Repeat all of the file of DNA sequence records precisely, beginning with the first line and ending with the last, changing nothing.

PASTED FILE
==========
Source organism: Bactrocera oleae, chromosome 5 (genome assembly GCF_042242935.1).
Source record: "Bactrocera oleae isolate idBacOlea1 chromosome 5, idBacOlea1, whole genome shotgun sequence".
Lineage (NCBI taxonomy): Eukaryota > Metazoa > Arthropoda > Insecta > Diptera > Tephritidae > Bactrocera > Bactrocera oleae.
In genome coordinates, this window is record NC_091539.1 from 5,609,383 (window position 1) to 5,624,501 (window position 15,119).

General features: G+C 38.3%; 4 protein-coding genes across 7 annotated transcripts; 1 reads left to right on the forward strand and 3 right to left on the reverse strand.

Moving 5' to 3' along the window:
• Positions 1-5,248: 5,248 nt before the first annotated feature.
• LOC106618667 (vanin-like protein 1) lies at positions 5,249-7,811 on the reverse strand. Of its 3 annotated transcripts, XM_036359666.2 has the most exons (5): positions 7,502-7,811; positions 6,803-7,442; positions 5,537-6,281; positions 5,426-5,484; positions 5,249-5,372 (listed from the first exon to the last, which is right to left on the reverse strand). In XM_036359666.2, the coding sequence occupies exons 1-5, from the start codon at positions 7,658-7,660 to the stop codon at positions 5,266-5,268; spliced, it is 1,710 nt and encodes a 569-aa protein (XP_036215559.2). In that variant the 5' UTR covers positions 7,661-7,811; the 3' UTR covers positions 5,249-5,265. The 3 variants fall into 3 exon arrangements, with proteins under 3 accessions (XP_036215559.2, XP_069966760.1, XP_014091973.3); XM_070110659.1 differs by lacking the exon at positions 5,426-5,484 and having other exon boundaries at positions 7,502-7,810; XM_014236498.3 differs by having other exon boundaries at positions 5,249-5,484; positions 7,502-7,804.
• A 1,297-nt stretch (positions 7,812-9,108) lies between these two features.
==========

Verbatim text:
Source organism: Bactrocera oleae, chromosome 5 (genome assembly GCF_042242935.1).
Source record: "Bactrocera oleae isolate idBacOlea1 chromosome 5, idBacOlea1, whole genome shotgun sequence".
Lineage (NCBI taxonomy): Eukaryota > Metazoa > Arthropoda > Insecta > Diptera > Tephritidae > Bactrocera > Bactrocera oleae.
In genome coordinates, this window is record NC_091539.1 from 5,609,383 (window position 1) to 5,624,501 (window position 15,119).

General features: G+C 38.3%; 4 protein-coding genes across 7 annotated transcripts; 1 reads left to right on the forward strand and 3 right to left on the reverse strand.

Moving 5' to 3' along the window:
• Positions 1-5,248: 5,248 nt before the first annotated feature.
• LOC106618667 (vanin-like protein 1) lies at positions 5,249-7,811 on the reverse strand. Of its 3 annotated transcripts, XM_036359666.2 has the most exons (5): positions 7,502-7,811; positions 6,803-7,442; positions 5,537-6,281; positions 5,426-5,484; positions 5,249-5,372 (listed from the first exon to the last, which is right to left on the reverse strand). In XM_036359666.2, the coding sequence occupies exons 1-5, from the start codon at positions 7,658-7,660 to the stop codon at positions 5,266-5,268; spliced, it is 1,710 nt and encodes a 569-aa protein (XP_036215559.2). In that variant the 5' UTR covers positions 7,661-7,811; the 3' UTR covers positions 5,249-5,265. The 3 variants fall into 3 exon arrangements, with proteins under 3 accessions (XP_036215559.2, XP_069966760.1, XP_014091973.3); XM_070110659.1 differs by lacking the exon at positions 5,426-5,484 and having other exon boundaries at positions 7,502-7,810; XM_014236498.3 differs by having other exon boundaries at positions 5,249-5,484; positions 7,502-7,804.
• A 1,297-nt stretch (positions 7,812-9,108) lies between these two features.